The effects of cage volume and cage shape on the condition and behaviour of captive European starlings
Cage size is widely recognised as an important determinant of captive animal welfare, but in contrast, cage shape has received far less attention. Husbandry recommendations for flying birds state that cages should be long in shape because this allows greater potential for flight.
However, so far no studies have investigated the impact of cage shape on the behaviour or welfare of captive flying birds. We measured the effects of cage size and shape on the condition and behaviour of captive wild-caught European starlings (Sturnus vulgaris) using a 2 × 3 factorial design in which birds were individually housed for 1 week in cages of one of two volumes (either medium at 0.3 m3 or large at 1 m3), and one of three shapes (long with an aspect ratio (i.e. length/height) of 3.43), standard with an aspect ratio of 1.72 or tall with an aspect ratio of 0.86). We found effects of cage size and the interaction of cage size and shape on the behaviour and condition of birds. In interpreting the welfare implications of our results we focused on stereotypic behaviour as measured by incidence of somersaulting and a novel statistic that quantifies sequential dependencies in the birds’ locations within the cage. The lowest measures of stereotypic behaviour were recorded in the large cages and the medium long cage. Cage shape was more important in determining the quantity of stereotypic behaviour in the medium cages than the large cages. Our findings support the recommendation that starlings be housed in long-shaped cages.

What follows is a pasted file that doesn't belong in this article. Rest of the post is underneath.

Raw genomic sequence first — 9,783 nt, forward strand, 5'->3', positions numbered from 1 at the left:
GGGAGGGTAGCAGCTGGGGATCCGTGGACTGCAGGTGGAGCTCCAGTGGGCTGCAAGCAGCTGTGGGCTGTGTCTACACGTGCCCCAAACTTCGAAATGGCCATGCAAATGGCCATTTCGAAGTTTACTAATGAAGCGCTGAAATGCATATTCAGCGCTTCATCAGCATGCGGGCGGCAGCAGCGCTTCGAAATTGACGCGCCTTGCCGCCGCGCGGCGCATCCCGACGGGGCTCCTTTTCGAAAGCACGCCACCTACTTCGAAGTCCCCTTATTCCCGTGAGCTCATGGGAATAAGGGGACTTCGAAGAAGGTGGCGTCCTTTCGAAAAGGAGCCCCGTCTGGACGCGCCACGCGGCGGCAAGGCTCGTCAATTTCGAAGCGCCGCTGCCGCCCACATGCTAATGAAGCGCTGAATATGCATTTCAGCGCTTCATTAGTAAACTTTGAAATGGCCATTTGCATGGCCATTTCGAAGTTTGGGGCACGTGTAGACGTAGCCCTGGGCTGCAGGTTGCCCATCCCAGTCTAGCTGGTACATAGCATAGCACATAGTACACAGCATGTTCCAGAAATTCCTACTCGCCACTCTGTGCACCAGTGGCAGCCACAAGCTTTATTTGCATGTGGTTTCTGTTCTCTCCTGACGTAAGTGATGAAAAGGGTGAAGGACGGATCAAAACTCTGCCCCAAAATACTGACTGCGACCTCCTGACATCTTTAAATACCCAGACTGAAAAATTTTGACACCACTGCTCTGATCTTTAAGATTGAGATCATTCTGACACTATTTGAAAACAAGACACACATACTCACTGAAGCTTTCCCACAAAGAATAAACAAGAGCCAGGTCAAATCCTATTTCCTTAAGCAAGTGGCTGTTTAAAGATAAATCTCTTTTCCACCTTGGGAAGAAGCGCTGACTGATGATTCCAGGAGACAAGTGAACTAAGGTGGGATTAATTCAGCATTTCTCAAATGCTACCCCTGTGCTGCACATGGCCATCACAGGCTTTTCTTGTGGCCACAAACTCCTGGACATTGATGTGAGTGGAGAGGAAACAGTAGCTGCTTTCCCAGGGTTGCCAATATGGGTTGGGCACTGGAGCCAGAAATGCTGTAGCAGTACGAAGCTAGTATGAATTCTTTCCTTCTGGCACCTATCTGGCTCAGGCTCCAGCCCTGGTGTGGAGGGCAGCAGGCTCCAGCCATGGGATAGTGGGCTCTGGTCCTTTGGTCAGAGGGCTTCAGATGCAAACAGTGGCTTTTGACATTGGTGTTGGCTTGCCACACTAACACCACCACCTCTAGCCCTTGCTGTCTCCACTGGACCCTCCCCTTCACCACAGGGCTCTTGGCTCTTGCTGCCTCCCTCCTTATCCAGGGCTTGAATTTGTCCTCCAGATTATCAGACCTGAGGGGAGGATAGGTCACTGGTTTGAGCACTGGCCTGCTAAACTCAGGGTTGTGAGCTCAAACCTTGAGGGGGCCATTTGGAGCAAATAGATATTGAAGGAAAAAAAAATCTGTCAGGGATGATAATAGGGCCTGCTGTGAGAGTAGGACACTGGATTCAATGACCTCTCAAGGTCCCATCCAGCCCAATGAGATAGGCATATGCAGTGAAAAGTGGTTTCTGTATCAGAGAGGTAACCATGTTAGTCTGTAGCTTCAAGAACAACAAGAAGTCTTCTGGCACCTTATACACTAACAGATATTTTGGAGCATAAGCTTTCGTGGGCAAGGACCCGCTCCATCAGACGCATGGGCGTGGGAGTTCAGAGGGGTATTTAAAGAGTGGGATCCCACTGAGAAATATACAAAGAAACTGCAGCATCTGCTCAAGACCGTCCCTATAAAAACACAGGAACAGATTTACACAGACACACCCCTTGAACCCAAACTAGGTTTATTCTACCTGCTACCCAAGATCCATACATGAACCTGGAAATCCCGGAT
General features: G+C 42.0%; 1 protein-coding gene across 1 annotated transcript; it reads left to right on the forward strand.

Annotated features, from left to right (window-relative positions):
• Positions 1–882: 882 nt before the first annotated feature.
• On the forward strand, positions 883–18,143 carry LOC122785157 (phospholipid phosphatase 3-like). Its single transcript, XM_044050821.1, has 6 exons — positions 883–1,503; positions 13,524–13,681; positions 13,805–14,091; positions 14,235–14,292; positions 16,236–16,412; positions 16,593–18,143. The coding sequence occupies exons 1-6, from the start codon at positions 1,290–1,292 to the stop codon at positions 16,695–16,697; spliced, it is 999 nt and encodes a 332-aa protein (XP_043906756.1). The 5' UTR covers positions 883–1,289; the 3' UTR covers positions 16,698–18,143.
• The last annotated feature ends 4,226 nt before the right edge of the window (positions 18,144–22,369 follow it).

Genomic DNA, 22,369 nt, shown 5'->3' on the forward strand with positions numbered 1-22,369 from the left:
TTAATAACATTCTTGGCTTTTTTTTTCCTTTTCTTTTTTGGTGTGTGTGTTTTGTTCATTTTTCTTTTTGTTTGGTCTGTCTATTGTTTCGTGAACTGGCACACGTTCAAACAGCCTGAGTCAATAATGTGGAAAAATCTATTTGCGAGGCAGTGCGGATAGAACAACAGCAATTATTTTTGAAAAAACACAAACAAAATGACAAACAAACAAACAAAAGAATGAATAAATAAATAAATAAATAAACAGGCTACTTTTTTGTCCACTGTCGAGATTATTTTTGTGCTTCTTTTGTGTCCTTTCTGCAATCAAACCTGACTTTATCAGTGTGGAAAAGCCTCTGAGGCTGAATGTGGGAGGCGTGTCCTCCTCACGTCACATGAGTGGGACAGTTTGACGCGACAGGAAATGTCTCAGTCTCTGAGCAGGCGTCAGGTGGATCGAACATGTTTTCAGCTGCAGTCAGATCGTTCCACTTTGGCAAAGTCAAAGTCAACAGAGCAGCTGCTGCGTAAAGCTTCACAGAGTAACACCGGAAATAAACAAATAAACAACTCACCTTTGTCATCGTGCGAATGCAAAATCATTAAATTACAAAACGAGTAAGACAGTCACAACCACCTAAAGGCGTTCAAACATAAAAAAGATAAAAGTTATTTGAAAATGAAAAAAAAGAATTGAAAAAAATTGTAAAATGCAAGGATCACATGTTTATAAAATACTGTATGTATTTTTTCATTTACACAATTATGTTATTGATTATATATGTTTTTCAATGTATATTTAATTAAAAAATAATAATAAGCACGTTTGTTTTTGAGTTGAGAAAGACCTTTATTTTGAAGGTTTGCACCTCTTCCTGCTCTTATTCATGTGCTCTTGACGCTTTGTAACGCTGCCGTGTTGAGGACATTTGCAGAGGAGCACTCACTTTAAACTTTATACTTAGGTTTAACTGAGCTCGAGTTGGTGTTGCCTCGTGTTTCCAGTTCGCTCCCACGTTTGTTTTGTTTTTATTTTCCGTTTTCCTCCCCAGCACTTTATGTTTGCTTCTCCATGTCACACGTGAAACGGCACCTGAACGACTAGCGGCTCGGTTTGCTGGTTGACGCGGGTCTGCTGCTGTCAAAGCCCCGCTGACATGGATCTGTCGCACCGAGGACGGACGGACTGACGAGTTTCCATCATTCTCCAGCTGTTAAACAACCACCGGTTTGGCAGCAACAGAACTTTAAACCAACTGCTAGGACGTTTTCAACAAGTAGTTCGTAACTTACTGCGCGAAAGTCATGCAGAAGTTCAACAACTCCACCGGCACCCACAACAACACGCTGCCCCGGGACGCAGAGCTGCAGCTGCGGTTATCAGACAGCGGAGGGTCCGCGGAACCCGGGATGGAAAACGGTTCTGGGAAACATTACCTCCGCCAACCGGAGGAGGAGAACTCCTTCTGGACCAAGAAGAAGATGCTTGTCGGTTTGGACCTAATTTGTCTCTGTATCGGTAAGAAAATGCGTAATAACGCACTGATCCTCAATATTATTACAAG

Title: The effects of cage volume and cage shape on the condition and behaviour of captive European starlings (Sturnus vulgaris)
Authors: Lucy Asher, Gareth T.O. Davies, Catherine E. Bertenshaw, Michael A.A. Cox and Melissa Bateson